Great double bills

A- Harold and Maude & B+ Hal, Castro, Wednesday

Harold and Maude: This 1971 comedy fit the late hippy era like Pink Floyd and the munchies. At a time when young Americans embraced free love and ecstatic joy, this romance between a 20-year-old boy and an 80-year-old woman made total sense. The broad and outrageous humor helped.
Hal Ashby directed several important films in the 1970s, including Harold and Maude, Shampoo, and Being There. Amy Scott’s documentary celebrates Ashby as a constantly stoned, humanist rebel. Also on the triple bill: Shampoo, which I haven’t seen recently enough to comment on it.

Recommended revivals

A Wild Strawberries, Rafael, Thursday, 7:00

Ingmar Bergman’s road movie takes you on a drive with an elderly, widowed, retired college professor (the great silent film director Victor Sjöström). Traveling with his daughter-in-law through places he once lived, the professor daydreams of his youth, remembering events that may or may not have actually happened. Perhaps his mind is going. Three upbeat teenagers join them in their travels and provide both joy and comedy relief.

A- L’Atalante, BAMPFA, Friday, 7:00

A young, handsome river barge captain takes his new bride aboard. She will, of course, live with him on the river along with his first mate and cabin boy. The young couple seem hopelessly in love, but the husband’s jealousy and hot temper threaten to destroy the marriage before it barely begins. Michel Simon gives a wonderfully comic yet human performance as the first mate, who looks scary but wouldn’t hurt a fly.

A- On the Town, Stanford, Friday through Sunday

Three sailors arrive in New York for a 24-hour leave. That’s precious little time to see the sights, drink in the atmosphere, and fall in love. What makes On the Town so special – beyond the great songs, terrific choreography, and witty script – is the prevailing sense of friendship and camaraderie. These three sailors and the women who fall for them all seem to genuinely like each other. It’s also surprisingly sex-positive for a film of its time. On a double bill with Take Me Out to the Ball Game, which I’ve never seen.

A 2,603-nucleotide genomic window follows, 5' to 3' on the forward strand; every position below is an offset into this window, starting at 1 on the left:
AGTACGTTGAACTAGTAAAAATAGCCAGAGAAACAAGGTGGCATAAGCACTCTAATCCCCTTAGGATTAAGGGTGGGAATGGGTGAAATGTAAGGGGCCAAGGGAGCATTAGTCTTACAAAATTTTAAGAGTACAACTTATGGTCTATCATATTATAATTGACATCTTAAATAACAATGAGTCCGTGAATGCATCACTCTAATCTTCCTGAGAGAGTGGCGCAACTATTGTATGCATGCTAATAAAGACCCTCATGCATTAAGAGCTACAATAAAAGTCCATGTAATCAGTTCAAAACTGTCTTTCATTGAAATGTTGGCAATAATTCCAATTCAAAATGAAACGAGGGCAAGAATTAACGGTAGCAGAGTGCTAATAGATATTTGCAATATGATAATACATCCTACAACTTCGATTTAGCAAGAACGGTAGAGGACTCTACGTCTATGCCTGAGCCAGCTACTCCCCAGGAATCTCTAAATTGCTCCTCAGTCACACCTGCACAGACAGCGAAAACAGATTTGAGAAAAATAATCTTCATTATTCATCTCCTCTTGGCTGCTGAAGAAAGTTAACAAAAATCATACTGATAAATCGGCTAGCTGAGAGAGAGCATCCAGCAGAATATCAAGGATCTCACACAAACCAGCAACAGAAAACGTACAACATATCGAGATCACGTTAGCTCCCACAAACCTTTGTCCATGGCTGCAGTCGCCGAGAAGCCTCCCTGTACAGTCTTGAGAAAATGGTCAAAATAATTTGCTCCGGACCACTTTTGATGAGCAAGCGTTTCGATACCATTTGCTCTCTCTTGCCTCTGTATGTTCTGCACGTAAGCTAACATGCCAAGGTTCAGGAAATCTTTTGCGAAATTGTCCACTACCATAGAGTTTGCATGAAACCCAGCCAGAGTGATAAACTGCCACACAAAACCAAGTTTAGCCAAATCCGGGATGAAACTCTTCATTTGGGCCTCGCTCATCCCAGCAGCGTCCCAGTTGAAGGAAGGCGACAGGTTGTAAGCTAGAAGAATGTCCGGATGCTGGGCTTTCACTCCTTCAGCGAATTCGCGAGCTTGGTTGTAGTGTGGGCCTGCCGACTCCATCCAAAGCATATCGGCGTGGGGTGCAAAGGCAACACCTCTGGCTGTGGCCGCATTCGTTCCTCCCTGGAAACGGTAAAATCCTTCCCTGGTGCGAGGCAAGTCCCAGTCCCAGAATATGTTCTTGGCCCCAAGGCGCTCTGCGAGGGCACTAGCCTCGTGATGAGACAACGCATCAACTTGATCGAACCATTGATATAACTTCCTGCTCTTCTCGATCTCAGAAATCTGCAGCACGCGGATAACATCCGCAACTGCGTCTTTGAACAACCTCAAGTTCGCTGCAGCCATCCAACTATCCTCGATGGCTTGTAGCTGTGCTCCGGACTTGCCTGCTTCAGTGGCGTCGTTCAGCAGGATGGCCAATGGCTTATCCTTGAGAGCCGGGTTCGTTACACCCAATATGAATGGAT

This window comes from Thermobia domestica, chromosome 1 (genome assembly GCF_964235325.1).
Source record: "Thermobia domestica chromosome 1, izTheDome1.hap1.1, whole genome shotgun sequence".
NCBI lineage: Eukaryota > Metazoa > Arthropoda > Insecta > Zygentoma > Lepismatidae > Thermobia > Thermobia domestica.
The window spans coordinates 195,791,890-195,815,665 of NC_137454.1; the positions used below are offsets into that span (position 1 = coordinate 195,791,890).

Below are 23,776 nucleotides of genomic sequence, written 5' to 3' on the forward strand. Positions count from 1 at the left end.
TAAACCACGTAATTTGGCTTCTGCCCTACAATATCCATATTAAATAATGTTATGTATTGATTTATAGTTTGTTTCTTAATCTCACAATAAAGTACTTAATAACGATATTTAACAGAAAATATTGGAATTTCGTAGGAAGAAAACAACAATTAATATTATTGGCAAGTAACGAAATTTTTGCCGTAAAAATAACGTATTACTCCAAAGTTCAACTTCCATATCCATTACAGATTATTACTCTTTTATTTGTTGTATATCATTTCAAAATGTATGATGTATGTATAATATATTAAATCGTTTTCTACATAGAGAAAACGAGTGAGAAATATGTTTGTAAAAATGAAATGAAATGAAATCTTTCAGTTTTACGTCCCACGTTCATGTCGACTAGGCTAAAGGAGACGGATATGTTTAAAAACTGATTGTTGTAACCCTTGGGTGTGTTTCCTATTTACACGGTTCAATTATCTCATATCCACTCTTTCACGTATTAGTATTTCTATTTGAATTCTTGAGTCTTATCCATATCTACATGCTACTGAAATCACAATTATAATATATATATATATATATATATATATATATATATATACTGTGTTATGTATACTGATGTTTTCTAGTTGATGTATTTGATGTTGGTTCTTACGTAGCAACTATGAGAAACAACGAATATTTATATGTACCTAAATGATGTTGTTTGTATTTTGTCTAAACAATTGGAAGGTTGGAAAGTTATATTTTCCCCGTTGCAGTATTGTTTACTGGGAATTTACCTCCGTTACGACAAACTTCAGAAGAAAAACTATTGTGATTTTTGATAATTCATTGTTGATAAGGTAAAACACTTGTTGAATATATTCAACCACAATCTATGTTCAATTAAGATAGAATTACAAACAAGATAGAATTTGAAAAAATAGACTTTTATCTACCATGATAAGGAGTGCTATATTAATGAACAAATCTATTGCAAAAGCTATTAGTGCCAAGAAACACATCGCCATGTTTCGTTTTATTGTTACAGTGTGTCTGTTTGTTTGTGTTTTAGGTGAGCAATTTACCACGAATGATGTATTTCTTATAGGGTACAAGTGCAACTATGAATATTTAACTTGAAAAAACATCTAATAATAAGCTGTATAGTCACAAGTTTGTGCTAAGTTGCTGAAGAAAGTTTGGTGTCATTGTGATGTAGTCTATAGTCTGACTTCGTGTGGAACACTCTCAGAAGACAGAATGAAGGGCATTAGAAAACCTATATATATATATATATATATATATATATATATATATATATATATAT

B+ Dick, Balboa, Tuesday, 7:30

Get your mind out of the gutter; the title refers to Richard Nixon. Two teenage girls living in early-1970s Washington DC (future stars Kirstin Dunst and Michelle Williams) accidentally set off the alarm at the Watergate, and then find themselves at every major turn of the unfolding scandal – usually to the detriment of the President. 1999 was an excellent year for American screen comedy (Galaxy Quest, Analyze This), but this little gem went unnoticed, possibly because its target audience was 90’s teenagers who knew about Watergate. For some stupid reason, the Balboa will screen the movie off VHS.

B Donnie Darko, New Parkwaym Sunday, 9:00

How many alienated-teenager-in-suburbia-time-travel-science-fantasy comedies can you name? Okay, there’s Back to the Future and its sequels, but add the adjectives horrific and surreal to that description, and Donnie Darko stands alone. And how many alienated movie teenagers must deal with a slick self-help guru and a six-foot rabbit named Frank (think Harvey, only vicious). It’s not entirely clear what’s going on in this strange movie, but that just adds to the fun.

Continuing engagements

Frequently-revived classics